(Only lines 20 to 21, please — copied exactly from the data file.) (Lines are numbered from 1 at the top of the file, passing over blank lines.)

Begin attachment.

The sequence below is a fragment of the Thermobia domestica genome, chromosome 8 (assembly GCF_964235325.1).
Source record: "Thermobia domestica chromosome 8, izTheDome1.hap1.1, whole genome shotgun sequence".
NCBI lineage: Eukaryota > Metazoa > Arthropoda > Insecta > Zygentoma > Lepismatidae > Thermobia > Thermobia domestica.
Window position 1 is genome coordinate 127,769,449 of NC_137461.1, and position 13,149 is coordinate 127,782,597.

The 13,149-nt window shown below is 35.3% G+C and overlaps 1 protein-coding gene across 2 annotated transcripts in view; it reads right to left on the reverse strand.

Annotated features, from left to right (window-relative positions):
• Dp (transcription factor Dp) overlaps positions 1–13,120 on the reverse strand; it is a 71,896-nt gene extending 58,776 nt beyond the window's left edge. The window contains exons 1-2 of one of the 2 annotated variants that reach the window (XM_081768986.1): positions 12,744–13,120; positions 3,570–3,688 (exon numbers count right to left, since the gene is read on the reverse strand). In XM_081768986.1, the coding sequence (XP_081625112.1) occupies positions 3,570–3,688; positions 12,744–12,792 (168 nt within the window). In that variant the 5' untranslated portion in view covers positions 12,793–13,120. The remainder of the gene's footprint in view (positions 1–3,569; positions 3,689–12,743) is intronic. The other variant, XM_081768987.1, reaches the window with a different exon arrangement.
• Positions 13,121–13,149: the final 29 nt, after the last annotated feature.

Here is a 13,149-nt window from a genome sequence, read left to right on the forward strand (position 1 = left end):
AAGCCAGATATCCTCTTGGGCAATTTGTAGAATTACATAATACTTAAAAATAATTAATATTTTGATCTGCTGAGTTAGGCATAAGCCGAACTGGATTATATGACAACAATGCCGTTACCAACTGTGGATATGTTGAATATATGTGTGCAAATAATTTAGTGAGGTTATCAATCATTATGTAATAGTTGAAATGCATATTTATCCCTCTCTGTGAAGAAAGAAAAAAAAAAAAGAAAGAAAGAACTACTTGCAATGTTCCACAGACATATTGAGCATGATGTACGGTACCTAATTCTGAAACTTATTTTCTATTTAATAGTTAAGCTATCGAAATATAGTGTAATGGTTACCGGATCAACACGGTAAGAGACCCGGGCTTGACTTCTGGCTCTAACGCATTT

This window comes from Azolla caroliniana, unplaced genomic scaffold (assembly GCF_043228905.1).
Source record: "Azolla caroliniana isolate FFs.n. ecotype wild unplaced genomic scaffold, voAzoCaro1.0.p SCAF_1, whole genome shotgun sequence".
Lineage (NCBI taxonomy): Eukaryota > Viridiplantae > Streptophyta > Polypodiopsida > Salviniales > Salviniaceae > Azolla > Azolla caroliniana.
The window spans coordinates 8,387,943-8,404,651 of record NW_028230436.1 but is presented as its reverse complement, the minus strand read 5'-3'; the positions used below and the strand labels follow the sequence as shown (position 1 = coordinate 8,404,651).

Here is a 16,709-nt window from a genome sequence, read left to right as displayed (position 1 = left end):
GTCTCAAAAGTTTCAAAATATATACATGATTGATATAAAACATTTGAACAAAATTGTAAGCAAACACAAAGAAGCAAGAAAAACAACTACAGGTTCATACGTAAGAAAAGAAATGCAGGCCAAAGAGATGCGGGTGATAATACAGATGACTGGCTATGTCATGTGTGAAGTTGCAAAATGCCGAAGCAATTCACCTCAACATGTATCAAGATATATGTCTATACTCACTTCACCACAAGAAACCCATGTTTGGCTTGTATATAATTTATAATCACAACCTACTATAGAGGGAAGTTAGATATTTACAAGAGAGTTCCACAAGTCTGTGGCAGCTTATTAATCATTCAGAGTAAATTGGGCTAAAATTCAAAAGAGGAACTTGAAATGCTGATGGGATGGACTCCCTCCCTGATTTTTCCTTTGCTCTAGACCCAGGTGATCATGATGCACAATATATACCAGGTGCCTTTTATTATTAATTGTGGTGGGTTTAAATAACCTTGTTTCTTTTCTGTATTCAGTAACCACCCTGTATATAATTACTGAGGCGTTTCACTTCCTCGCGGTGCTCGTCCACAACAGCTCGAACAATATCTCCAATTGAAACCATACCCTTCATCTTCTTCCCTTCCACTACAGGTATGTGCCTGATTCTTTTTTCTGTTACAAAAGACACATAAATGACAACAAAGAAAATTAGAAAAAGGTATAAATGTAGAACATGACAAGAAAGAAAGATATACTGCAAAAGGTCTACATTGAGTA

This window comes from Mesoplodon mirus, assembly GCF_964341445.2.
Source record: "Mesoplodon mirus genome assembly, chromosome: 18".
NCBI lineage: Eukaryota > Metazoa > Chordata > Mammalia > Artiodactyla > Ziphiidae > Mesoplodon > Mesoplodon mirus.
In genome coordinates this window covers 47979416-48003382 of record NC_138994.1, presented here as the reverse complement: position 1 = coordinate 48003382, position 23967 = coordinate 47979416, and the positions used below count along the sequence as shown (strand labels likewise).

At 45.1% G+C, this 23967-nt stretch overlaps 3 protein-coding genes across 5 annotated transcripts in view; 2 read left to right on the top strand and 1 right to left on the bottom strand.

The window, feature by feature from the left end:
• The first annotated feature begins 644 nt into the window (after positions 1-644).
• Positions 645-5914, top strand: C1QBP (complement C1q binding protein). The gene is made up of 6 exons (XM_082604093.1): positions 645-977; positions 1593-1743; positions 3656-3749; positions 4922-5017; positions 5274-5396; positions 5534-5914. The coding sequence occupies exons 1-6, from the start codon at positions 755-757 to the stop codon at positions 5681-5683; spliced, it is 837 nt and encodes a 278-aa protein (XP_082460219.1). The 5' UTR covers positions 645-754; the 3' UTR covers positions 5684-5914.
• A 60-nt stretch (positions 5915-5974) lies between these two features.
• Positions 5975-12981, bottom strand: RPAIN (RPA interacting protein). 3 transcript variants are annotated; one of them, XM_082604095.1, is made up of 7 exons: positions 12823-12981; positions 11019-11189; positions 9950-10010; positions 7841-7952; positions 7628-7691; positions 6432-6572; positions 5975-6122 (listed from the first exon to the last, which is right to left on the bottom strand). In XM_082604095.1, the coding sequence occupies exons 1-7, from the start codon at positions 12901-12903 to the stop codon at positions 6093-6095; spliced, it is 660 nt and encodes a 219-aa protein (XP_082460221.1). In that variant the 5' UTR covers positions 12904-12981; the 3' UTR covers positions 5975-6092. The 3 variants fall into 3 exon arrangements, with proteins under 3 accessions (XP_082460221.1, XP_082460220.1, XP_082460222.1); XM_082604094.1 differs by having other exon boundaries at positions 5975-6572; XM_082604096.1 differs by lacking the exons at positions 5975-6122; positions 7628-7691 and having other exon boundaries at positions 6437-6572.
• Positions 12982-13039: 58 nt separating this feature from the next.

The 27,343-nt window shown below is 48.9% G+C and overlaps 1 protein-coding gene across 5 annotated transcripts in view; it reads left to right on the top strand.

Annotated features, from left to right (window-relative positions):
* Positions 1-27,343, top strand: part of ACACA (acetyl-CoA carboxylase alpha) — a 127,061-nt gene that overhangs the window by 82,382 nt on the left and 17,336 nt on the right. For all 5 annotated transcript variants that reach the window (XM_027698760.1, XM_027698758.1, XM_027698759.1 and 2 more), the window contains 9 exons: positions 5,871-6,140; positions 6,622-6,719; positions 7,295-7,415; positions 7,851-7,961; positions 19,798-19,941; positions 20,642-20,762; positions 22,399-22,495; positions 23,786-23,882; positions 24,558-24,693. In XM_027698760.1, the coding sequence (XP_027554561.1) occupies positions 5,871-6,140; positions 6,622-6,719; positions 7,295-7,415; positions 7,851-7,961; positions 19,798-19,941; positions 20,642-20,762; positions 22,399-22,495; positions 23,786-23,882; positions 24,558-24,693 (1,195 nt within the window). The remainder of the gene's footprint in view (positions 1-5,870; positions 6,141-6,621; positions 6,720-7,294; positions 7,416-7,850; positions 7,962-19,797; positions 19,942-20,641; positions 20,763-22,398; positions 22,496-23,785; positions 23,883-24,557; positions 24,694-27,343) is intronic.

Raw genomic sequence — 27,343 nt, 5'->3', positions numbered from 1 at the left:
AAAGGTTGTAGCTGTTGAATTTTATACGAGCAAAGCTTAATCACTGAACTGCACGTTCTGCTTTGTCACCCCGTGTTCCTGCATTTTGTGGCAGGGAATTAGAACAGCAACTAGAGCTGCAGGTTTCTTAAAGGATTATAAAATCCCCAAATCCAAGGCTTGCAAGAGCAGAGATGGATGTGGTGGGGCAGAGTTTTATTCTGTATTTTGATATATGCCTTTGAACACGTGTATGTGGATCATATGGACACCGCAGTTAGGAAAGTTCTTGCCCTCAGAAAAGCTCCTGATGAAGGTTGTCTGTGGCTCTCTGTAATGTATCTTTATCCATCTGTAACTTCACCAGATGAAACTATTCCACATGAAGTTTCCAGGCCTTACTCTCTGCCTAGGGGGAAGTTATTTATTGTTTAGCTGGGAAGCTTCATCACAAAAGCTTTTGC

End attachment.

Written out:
In genome coordinates this window covers 47979416-48003382 of record NC_138994.1, presented here as the reverse complement: position 1 = coordinate 48003382, position 23967 = coordinate 47979416, and the positions used below count along the sequence as shown (strand labels likewise).

At 45.1% G+C, this 23967-nt stretch overlaps 3 protein-coding genes across 5 annotated transcripts in view; 2 read left to right on the top strand and 1 right to left on the bottom strand.